As Russia’s war in Ukraine continues, some Russian cities have announced plans to scrap New Year’s events to help the country’s armed forces.
But not everyone is on board with the plan, with some voicing criticism of the Russian government’s failure to adequately equip troops.
“Tempers fly, as not everybody is happy with the government’s failure to properly equip the troops, leading to proposals to cancel the New Year’s festivities and spend the money on the military,” Julia Davis, the creator of the Russian Media Monitor watchdog group, tweeted on Sunday, alongside footage of Russian politicians and pundits fiercely debating the issue.
Nikolay Novichkov, deputy of the State Duma, the lower house of Russia’s parliament, said holiday celebrations were “not necessary” and “harmful,” according to a translation of his remarks.
“I believe that corporate parties should be forbidden and administratively punished… so they drink less and don’t show their worst traits, especially during these difficult times.”
He added: “The mayhem that is blooming everywhere, including TV, especially for the New Year’s, should have been curtailed a long time ago. This is an excellent time to do it.”
But Galina Mikhaleva, a member of Yabloko, a social-liberal political party in Russia, argued that the Russian government should be “handling it.”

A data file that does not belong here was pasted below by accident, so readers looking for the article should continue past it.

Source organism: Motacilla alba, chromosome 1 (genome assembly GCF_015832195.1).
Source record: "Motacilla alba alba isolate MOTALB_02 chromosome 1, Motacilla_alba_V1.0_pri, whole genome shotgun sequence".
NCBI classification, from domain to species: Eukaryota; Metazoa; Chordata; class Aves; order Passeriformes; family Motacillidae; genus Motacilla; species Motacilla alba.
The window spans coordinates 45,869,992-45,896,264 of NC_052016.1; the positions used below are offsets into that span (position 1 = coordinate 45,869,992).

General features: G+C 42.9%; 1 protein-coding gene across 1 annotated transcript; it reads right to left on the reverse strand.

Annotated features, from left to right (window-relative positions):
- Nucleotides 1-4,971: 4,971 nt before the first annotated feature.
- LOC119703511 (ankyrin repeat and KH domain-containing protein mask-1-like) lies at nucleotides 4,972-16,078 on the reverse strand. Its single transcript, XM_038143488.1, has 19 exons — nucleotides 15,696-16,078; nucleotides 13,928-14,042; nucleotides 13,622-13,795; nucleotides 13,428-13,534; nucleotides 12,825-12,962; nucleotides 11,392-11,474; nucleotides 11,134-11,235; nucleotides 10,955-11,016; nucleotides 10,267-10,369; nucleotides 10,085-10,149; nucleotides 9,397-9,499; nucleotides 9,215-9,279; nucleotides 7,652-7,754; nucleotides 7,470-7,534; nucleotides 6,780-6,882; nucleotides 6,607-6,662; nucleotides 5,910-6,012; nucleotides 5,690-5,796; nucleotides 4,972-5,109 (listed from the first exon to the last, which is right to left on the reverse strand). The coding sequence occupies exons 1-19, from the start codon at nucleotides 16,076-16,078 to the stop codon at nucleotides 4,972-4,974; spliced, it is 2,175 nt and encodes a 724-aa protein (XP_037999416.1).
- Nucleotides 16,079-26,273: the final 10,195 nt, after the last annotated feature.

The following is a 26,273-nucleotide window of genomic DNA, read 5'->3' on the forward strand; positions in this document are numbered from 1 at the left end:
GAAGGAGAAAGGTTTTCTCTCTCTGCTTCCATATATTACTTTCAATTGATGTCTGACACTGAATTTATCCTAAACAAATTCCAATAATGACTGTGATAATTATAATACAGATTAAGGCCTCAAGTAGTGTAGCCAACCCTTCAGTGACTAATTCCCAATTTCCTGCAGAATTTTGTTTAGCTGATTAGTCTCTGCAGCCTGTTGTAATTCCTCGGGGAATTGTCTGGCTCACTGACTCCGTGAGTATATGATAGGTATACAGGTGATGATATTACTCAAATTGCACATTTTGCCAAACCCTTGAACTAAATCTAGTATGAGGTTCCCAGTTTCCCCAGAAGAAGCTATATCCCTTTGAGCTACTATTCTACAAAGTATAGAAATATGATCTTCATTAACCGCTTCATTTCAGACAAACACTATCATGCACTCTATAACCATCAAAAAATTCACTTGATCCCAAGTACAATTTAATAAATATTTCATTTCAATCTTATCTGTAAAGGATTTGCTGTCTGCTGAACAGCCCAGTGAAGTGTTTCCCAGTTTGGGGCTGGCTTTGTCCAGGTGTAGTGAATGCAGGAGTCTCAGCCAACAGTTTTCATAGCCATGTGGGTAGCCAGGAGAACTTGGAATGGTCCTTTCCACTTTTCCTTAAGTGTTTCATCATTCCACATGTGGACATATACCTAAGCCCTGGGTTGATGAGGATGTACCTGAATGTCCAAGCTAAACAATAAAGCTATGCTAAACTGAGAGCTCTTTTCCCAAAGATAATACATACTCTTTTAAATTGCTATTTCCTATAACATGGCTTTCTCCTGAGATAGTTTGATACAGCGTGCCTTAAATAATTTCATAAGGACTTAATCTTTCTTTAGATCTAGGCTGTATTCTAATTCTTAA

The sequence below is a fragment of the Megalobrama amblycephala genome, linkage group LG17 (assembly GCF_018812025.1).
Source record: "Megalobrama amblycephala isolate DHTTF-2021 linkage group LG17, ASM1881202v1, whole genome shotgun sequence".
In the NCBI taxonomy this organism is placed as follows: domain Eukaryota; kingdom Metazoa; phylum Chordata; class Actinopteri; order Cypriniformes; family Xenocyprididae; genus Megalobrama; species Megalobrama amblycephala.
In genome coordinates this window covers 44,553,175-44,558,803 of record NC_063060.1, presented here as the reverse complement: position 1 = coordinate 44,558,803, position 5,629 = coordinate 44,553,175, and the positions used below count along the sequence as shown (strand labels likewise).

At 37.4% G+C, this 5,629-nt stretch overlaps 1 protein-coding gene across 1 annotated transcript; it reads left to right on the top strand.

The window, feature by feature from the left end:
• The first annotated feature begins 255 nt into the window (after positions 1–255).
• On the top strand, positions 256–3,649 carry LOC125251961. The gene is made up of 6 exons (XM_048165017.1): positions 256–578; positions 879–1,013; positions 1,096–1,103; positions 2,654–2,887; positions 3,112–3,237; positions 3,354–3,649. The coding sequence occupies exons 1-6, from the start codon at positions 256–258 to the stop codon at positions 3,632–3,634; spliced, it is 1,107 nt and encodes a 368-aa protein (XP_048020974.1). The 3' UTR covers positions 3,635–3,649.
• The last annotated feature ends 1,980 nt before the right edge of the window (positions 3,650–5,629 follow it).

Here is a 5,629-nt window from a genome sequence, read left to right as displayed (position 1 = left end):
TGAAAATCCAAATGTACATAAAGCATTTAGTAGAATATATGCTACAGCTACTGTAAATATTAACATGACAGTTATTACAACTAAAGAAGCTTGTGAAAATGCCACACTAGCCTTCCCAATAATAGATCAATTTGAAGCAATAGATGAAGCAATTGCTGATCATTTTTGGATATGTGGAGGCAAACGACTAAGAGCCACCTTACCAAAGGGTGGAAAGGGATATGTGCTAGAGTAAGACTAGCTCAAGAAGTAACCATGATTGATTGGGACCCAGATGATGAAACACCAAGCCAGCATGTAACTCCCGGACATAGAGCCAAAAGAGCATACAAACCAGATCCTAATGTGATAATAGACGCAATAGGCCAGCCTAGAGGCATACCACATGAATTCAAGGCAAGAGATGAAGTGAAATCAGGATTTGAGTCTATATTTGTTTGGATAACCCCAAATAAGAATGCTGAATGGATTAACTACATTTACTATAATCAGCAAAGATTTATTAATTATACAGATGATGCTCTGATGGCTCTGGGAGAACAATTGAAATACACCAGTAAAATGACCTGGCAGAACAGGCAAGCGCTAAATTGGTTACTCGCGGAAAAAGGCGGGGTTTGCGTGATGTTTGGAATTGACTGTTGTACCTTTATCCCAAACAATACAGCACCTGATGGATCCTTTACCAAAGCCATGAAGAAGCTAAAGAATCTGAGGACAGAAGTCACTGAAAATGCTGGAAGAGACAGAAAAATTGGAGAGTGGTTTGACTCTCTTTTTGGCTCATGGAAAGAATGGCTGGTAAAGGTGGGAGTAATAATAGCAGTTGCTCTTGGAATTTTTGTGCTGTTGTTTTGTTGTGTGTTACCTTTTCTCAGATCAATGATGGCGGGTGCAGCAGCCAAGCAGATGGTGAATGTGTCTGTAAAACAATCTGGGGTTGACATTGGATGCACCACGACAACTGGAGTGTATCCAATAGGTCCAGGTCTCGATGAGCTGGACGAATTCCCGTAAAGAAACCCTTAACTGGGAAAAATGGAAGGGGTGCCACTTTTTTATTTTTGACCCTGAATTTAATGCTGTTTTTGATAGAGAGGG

“I don’t think we should live like we’re in the Middle Ages, when a person was getting ready for war and had to buy his own armor, his own horse, his own spear and so on,” she said.
“We have an enormous military budget and the government should be handling it, and not the lowest levels of it.”
She added that “to unload this onto the shoulders of the citizens is just not right.”
Several Russian cities and regions have announced they will either cancel or scale back New Year’s celebrations, The Moscow Times, an independent newspaper, reported.
Authorities in St. Petersburg said earlier in October that traditional Christmas and New Year’s festivities would be canceled this year. The money saved would be used to pay for “extra outfit and gear for volunteers and those who have been mobilized,” Russian news agency Tass quoted St. Petersburg Governor Alexander Beglov as saying.
But a Russian Defense Ministry official has insisted that there is no need for the country’s regions to cancel celebrations.
Deputy Defense Minister Viktor Goremykin said that although the armed forces were grateful for the active support of the population, the military had all the equipment it needed for troops on the front line and those in training.
“Therefore, I consider initiatives in certain regions to cancel New Year’s holiday events for children under the pretext of supporting the armed forces to be premature and unnecessary,” he said in a statement.
The Russian Defense Ministry has been contacted for further comment.